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Hamadeh, legal team owe more than $200,000 in fees, court order says

CD8 candidate continues to fight 2022 AG battle

Posted 5/30/24

PHOENIX — Abe Hamadeh, his lawyers and political supporters are now on the hook for more than $200,000 in legal fees in their latest attempts to have him declared the winner of the 2022 …

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Hamadeh, legal team owe more than $200,000 in fees, court order says

CD8 candidate continues to fight 2022 AG battle


PHOENIX — Abe Hamadeh, his lawyers and political supporters are now on the hook for more than $200,000 in legal fees in their latest attempts to have him declared the winner of the 2022 election for attorney general.

In a new order, Maricopa County Superior Court Judge Susan Pineda said the request for legal fees by those defending the outcome of the race is justified. That includes Hamadeh’s contention in one of the lawsuits that Democrat Kris Mayes, who defeated him is holding office illegally.

None of this actually ends Hamadeh’s ongoing legal battle to have the results overturned or, at the very least, order the election rerun in Maricopa County. In a separate case, the unsuccessful GOP contender still is seeking Arizona Supreme Court review of his contention that he was denied a fair trial.

At the same time he is fighting to overturn the 2022 election, Hamadeh is running for the open seat in Arizona's 8th Congressional District in a crowded Republican primary. That district includes portions of Glendale, Peoria and Phoenix as well as Sun City and Sun City West.

The order on legal fees underlines that Pineda, in the cases before her, believes the parallel legal efforts to set aside the outcome of the 2022 race were without legal justification.
The judge took a particular slap at Ryan Heath, who filed both of these challenges, for taking the cases at all.

She said once he agreed to represent Hamadeh and the others who sued on his behalf, he had an obligation to conduct a “reasonable investigation” to determine whether these were viable claims. That, the judge said, included looking at prior lawsuits on the same issues.

“He either did not do so or he chose to ignore the history of litigation that followed the 2022 general election, including the prior unsuccessful cases filed by his client,” Pineda wrote when she first ruled that the people Heath sued were entitled to recover their legal fees.

Heath, for his part, said this isn’t the end of the matter.

“All I have to say is that I’m looking forward to the appeal,” he told Capitol Media Services.

Pineda threw out Heath’s claims in March, saying there was no legal basis for Hamadeh’s contention that Maricopa County improperly included some early ballots in its count of the 2022 election.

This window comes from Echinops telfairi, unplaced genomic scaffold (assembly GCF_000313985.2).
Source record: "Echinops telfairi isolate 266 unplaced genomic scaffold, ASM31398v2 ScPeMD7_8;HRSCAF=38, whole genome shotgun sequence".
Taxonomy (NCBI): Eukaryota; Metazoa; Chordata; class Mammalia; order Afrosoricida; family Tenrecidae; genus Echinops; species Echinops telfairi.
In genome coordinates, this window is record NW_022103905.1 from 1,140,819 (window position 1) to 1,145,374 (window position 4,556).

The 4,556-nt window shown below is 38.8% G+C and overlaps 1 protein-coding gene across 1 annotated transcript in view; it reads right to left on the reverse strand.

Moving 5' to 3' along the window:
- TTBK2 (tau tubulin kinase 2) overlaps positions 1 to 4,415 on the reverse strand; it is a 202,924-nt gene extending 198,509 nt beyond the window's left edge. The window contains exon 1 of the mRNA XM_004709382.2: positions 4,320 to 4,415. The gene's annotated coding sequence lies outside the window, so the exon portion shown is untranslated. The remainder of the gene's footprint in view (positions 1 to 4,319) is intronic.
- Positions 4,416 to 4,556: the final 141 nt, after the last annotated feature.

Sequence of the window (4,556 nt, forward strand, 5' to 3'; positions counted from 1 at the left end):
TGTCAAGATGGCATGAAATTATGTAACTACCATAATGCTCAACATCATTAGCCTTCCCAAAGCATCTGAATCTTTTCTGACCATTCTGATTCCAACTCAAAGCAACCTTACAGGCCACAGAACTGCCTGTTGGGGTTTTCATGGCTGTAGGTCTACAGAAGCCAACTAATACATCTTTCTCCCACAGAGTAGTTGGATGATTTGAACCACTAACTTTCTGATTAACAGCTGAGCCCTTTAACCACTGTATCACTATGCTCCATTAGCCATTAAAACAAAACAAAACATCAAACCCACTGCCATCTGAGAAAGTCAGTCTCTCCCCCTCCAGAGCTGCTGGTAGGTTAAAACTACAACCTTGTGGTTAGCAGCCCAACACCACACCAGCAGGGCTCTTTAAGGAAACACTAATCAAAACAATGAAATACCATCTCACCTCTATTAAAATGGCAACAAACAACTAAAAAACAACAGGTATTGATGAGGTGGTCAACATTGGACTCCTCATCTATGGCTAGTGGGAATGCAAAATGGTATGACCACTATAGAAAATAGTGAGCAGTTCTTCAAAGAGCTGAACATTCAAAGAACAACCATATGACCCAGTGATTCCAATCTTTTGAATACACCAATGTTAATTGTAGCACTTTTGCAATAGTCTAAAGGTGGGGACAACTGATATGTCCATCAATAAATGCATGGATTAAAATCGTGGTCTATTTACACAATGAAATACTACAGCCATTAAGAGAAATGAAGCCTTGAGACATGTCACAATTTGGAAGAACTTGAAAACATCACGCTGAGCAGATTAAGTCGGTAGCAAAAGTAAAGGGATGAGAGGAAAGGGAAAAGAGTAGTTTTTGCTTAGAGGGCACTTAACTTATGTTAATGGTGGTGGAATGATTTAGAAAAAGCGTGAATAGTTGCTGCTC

Heath based that on his contention that those ballots can be counted only if the signatures on the outside of the envelopes match the voter’s registration form. But Pineda pointed out the state’s Elections Procedures Manual, which has the force of law, actually allows county officials to use other signatures on file, like those on forms when someone votes in person or from prior early ballot envelopes.

What makes all that relevant to the latest order on legal fees is that the judge pointed out he raised the same signature verification issue in two prior cases “and he had lost the exact same issue before another superior court judge in the state.” Here, she said, his decision to “mount a second identical challenge to the Maricopa County process is groundless and unjustified.”

Pineda also noted the procedure being used to verify signatures was public knowledge before the 2022 election. Yet Hamadeh chose not to sue until after the results were in showing he lost to Mayes by 280 votes.

“Challenges concerning alleged procedural violations of the election must be brought prior to the actual election,” the judge noted. “By filing his action after the completion of the election, petitioner asks the court to overturn the will of the people, as expressed in the 2022 election.”

Pineda also found flaws with Hamadeh’s “quo warranto” claim.

In essence, this is a concept in common law where there can be a challenge to whether someone is holding office illegally.
Only thing is, state law allows such challenges only by the attorney general — who, of course, was Mayes — or by the person who claims title to the office.

“However, the person claiming title to the office must show that he is entitled to the office,” Pineda said.

But here, the judge said, Hamadeh asked that the ballots in Maricopa County be recounted and recertified after eliminating what he contends were those that should not have been included in the first place because of that signature issue. Alternately, Pineda said, he asked for a new election.

“He surmises, without proof, that he received the most ‘legal votes’ for the office of attorney general,” the judge said. “That is insufficient to obtain the relief sought.”

The judge also assessed legal fees in a parallel case brought by Heath to throw out the results of the race for attorney general.
This one, however, was filed not on behalf of Hamadeh but for Cochise County Supervisor Tom Crosby and David Mast, who had previously been involved with efforts by Kari Lake to overturn her loss in the gubernatorial race to Katie Hobbs.

Here, too, the claim dealt with the signatures on early ballot envelopes. Heath argued that counting those supposedly illegal votes diluted their own votes.

Pineda, however, said they had no standing to sue as there was no basis for their claim that they had somehow been injured by the process used by Maricopa County.

“They do not show, nor do they allege, that their vote was not counted,” she wrote. In fact, the judge said, the reverse is true: Crosby voted by mail in Cochise County and Mast voted in Maricopa County in person.